Vodacom petitions top Congo court to cancel withdrawal of 2G licence - TechCentral

Vodacom petitions top Congo court to cancel withdrawal of 2G licence

Vodacom Group’s unit in the Democratic Republic of Congo has petitioned the nation’s top administrative court to reverse a government order withdrawing its 2G licence.

A directive signed by telecommunications minister Emery Okundji in April threatens to disconnect some of Vodacom Congo’s 11.8 million customers who’ve yet to switch to 3G and 4G, or live in remote areas not yet covered by the faster data services. Johannesburg-based Vodacom owns 51% of Congo’s biggest mobile operator.

A first hearing of Vodacom Congo’s complaint against the telecommunications ministry took place at the Council of State on Monday, the tribunal’s head clerk, Jules Ekatou, said on Tuesday in the capital, Kinshasa. The court’s judges are deliberating and will give instructions on 17 June on how the case should proceed, he said.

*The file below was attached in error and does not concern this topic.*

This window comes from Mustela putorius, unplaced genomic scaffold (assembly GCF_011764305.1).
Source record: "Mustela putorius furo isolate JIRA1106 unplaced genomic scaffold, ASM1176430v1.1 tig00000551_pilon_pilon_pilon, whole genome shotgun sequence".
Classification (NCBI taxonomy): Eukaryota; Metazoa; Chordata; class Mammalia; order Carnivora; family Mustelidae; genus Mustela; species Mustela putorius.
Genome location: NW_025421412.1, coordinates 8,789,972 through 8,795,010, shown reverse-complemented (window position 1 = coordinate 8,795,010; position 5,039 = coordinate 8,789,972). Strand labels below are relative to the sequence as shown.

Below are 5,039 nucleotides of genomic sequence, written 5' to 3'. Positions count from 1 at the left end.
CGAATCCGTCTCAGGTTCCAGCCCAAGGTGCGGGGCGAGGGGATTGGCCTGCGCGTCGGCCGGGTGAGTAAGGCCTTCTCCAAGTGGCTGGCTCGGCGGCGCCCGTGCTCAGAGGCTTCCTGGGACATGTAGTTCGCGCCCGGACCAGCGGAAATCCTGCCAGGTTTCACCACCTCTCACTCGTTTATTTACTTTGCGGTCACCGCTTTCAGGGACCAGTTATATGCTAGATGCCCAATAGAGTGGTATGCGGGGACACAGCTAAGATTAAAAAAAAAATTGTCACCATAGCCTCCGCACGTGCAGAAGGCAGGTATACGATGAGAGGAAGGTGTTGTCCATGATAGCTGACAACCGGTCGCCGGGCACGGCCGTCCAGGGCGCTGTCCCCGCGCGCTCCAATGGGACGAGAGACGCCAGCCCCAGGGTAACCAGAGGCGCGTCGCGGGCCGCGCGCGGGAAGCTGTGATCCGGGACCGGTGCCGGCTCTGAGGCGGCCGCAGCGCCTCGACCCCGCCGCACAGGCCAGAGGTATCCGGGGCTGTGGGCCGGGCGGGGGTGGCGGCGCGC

“There are ongoing discussions with all the relevant authorities to resolve this unfortunate situation,” Vodacom spokesman Byron Kennedy said by phone. He declined to comment further.

Okundji told Vodacom Congo to reapply for a 20-year 2G license originally given to the company in 1998, arguing a 2015 extension was obtained illegally. His decree stated that Vodacom Congo lost the right to offer 2G services in January 2018 and gave the company until 29 May to pay for the renewal of the permit.

Vodacom Congo rejects the allegations and “followed a legally prescribed process when its 2G licence was extended in 2015 and duly complied with all applicable laws and regulations”, Kennedy said on 10 June.

Okundji’s deadline for Vodacom Congo to conclude the renewal of its licence passed at the end of May, when the government initiated a new round of negotiations. The company’s decision to take the dispute to the Council of State indicates those discussions have so far failed to produce a mutually acceptable outcome.  — Reported by William Clowes, with assistance from Loni Prinsloo, (c) 2019 Bloomberg LP

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